- Government By the People Act encourages more people to participate by giving small donors a $25 credit on their taxes.
- The Act increases the impact of small donations by creating a fund that will match those donations at least 6-to-1 if a candidate agrees to forego large contributions.
It’s possible to enact programs like this, in fact there was a similar federal tax credit in place from 1971 to 1986. And more recently, cities like New York have passed small donor programs and seen real results. For example, in the 2013 New York City Council races small donors were responsible for 61 percent of the participating candidates’ contributions (once matching funds were factored in), making small donors the largest source of campaign cash. Their big-money opponents got only 19 percent of their contributions from small donors.
We need more success stories like these if we are going to build momentum for change. That’s why we’re working with cities and towns across the country to establish small donor incentive programs of their own.
With your help, we can win real changes now in how elections are funded throughout America — so more candidates for more offices focus on we, the people, and not just the mega-donors and Super PACs who are undermining our democracy and the principles upon which it stands.
The Student and Military Voter Empowerment Act, sponsored by House Majority Leader Eric Luedtke, was passed by the House today with a bipartisan 104 - 23 vote.
We're calling on the General Assembly to learn from the lessons of the 2020 elections and implement policies to improve mail-in voting going forward including: improved ballot tracking, utilizing ballot drop boxes in the future, and a curing process for mail-in ballots.
Today we testifed in support of a bill that updates and improves on our existing gubernatorial public campaign finance program and another that will expand the program to state Senate and state Delegate races.
Maryland PIRG supports SB 596, sponsored by Sen. Washington, to extend the operating hours of early voting centers.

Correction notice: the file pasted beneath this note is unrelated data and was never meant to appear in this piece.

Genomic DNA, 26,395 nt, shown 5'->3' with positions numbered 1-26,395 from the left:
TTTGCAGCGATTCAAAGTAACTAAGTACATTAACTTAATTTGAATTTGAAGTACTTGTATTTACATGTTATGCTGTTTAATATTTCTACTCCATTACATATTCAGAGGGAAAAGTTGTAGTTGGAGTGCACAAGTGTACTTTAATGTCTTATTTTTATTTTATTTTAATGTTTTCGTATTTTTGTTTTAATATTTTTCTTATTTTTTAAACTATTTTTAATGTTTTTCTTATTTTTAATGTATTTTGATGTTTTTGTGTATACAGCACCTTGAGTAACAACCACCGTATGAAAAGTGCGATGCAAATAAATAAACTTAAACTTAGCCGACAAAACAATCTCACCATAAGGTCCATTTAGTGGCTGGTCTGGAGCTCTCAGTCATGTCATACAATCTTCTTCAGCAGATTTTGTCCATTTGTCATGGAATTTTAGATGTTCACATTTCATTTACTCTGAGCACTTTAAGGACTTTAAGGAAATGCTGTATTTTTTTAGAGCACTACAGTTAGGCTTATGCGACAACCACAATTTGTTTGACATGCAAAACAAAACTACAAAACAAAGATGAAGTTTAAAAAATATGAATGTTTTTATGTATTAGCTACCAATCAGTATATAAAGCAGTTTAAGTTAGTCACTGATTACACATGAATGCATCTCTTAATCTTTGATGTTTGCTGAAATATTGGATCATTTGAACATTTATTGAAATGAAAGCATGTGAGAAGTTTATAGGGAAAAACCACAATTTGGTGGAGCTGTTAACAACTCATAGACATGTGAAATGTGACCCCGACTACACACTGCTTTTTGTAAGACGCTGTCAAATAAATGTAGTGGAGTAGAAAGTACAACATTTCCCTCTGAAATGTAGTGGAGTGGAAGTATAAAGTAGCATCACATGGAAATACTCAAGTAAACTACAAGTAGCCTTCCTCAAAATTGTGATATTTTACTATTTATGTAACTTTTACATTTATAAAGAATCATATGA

Maryland PIRG supports HB 745, sponsored by Del. Luedtke, to increase the number of early voting sites in Maryland.
Democracy | Maryland PIRG
Voting by mail is a safe and secure way to participate during the COVID-19 crisis, so everyone who can vote by mail should vote by mail.
Gov. Larry Hogan has released his plan for Maryland’s November elections, which involves mailing applications for absentee ballots — rather than the ballots themselves — to all eligible voters in the state. Maryland PIRG opposes this decision as it will add unnecessary bureaucracy for voters and elections staff.
On April 1, Maryland PIRG sent a letter urging the State Board of Elections to ensure that all Marylanders can vote safely in their June 2 primary by recommending limited in-person voting for those that need it, in addition to universal vote-by-mail. The Board then recommended this course of action to Gov. Larry Hogan, who ratified it on April 12.
Wealthy donors have long had an outsized influence on our elections, but Baltimore is helping to change that. City Councilman Kristerfer Burnett has introduced a bill to fully fund the Baltimore Fair Elections program, which puts small donors front and center.
Tools & Resources
Good Policy, Good PoliticsGreenberg Quinlan Rosner Research
Find up your polling place, look up your voter information, register onlineMaryland State Board of Elections
Maryland State Board of Elections
BIG AND SECRET MONEY IN MARYLAND IN THE 2012 ELECTIONSPeople for the American Way Foundation, Maryland PIRG Foundation
Join Our Call
Tell your representative to stand up for our democracy, and amplify the voices of small donors in our elections.
Your donation supports Maryland PIRG's work to stand up for consumers on the issues that matter, especially when powerful interests are blocking progress.